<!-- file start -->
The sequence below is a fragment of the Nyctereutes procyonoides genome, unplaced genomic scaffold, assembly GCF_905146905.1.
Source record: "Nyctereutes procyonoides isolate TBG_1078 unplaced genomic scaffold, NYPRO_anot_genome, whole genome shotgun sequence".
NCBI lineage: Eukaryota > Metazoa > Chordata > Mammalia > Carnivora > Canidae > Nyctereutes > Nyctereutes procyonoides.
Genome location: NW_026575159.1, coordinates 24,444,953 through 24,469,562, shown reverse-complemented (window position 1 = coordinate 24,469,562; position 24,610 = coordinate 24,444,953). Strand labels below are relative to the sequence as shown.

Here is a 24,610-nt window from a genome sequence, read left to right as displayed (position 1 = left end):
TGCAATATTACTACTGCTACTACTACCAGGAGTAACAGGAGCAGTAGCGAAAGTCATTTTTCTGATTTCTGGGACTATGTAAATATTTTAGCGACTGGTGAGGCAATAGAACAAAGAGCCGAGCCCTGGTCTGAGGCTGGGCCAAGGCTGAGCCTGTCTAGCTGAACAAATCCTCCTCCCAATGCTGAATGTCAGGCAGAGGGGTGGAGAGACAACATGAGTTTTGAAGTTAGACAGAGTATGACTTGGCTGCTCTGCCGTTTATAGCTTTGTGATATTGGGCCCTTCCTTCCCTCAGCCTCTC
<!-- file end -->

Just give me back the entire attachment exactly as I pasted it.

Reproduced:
The sequence below is a fragment of the Nyctereutes procyonoides genome, unplaced genomic scaffold, assembly GCF_905146905.1.
Source record: "Nyctereutes procyonoides isolate TBG_1078 unplaced genomic scaffold, NYPRO_anot_genome, whole genome shotgun sequence".
NCBI lineage: Eukaryota > Metazoa > Chordata > Mammalia > Carnivora > Canidae > Nyctereutes > Nyctereutes procyonoides.
Genome location: NW_026575159.1, coordinates 24,444,953 through 24,469,562, shown reverse-complemented (window position 1 = coordinate 24,469,562; position 24,610 = coordinate 24,444,953). Strand labels below are relative to the sequence as shown.

Here is a 24,610-nt window from a genome sequence, read left to right as displayed (position 1 = left end):
TGCAATATTACTACTGCTACTACTACCAGGAGTAACAGGAGCAGTAGCGAAAGTCATTTTTCTGATTTCTGGGACTATGTAAATATTTTAGCGACTGGTGAGGCAATAGAACAAAGAGCCGAGCCCTGGTCTGAGGCTGGGCCAAGGCTGAGCCTGTCTAGCTGAACAAATCCTCCTCCCAATGCTGAATGTCAGGCAGAGGGGTGGAGAGACAACATGAGTTTTGAAGTTAGACAGAGTATGACTTGGCTGCTCTGCCGTTTATAGCTTTGTGATATTGGGCCCTTCCTTCCCTCAGCCTCTC